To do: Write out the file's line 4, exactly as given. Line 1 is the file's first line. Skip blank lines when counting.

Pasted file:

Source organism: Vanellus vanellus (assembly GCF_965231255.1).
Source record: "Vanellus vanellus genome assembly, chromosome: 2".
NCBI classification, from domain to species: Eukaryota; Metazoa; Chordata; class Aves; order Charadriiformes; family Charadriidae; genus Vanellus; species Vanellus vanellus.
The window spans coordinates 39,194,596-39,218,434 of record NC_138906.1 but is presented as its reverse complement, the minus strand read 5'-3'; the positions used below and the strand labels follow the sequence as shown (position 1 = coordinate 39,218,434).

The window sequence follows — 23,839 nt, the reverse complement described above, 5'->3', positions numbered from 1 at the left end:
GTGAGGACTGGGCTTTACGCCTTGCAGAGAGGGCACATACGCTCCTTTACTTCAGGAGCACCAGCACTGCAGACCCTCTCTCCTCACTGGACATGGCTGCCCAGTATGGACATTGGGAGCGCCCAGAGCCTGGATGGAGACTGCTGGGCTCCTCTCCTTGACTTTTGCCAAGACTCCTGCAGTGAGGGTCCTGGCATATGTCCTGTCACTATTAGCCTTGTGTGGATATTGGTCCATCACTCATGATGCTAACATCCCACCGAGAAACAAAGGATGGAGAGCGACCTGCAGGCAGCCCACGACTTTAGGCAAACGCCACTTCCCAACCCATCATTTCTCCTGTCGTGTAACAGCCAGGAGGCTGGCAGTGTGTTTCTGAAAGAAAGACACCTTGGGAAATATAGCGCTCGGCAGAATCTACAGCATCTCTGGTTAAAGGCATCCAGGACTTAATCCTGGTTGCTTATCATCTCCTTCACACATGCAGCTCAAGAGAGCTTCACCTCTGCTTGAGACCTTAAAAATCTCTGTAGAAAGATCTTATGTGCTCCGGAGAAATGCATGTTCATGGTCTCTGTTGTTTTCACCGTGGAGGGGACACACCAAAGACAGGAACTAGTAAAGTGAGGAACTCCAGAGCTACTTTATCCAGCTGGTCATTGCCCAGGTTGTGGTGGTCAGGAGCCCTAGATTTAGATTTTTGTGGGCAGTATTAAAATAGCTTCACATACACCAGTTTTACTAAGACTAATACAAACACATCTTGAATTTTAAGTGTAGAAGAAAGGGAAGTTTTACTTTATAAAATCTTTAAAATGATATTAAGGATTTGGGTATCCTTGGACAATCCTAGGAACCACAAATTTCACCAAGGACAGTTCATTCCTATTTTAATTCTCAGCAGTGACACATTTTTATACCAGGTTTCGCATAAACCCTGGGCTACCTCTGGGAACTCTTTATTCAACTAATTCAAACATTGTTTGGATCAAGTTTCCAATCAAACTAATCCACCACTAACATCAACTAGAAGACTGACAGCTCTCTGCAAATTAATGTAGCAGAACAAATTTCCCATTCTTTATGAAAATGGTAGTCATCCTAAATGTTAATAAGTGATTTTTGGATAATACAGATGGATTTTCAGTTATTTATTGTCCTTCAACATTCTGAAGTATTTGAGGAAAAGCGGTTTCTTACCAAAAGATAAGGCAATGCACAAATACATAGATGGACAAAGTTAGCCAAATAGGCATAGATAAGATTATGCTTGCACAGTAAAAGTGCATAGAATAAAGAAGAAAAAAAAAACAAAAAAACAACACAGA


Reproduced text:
The window spans coordinates 39,194,596-39,218,434 of record NC_138906.1 but is presented as its reverse complement, the minus strand read 5'-3'; the positions used below and the strand labels follow the sequence as shown (position 1 = coordinate 39,218,434).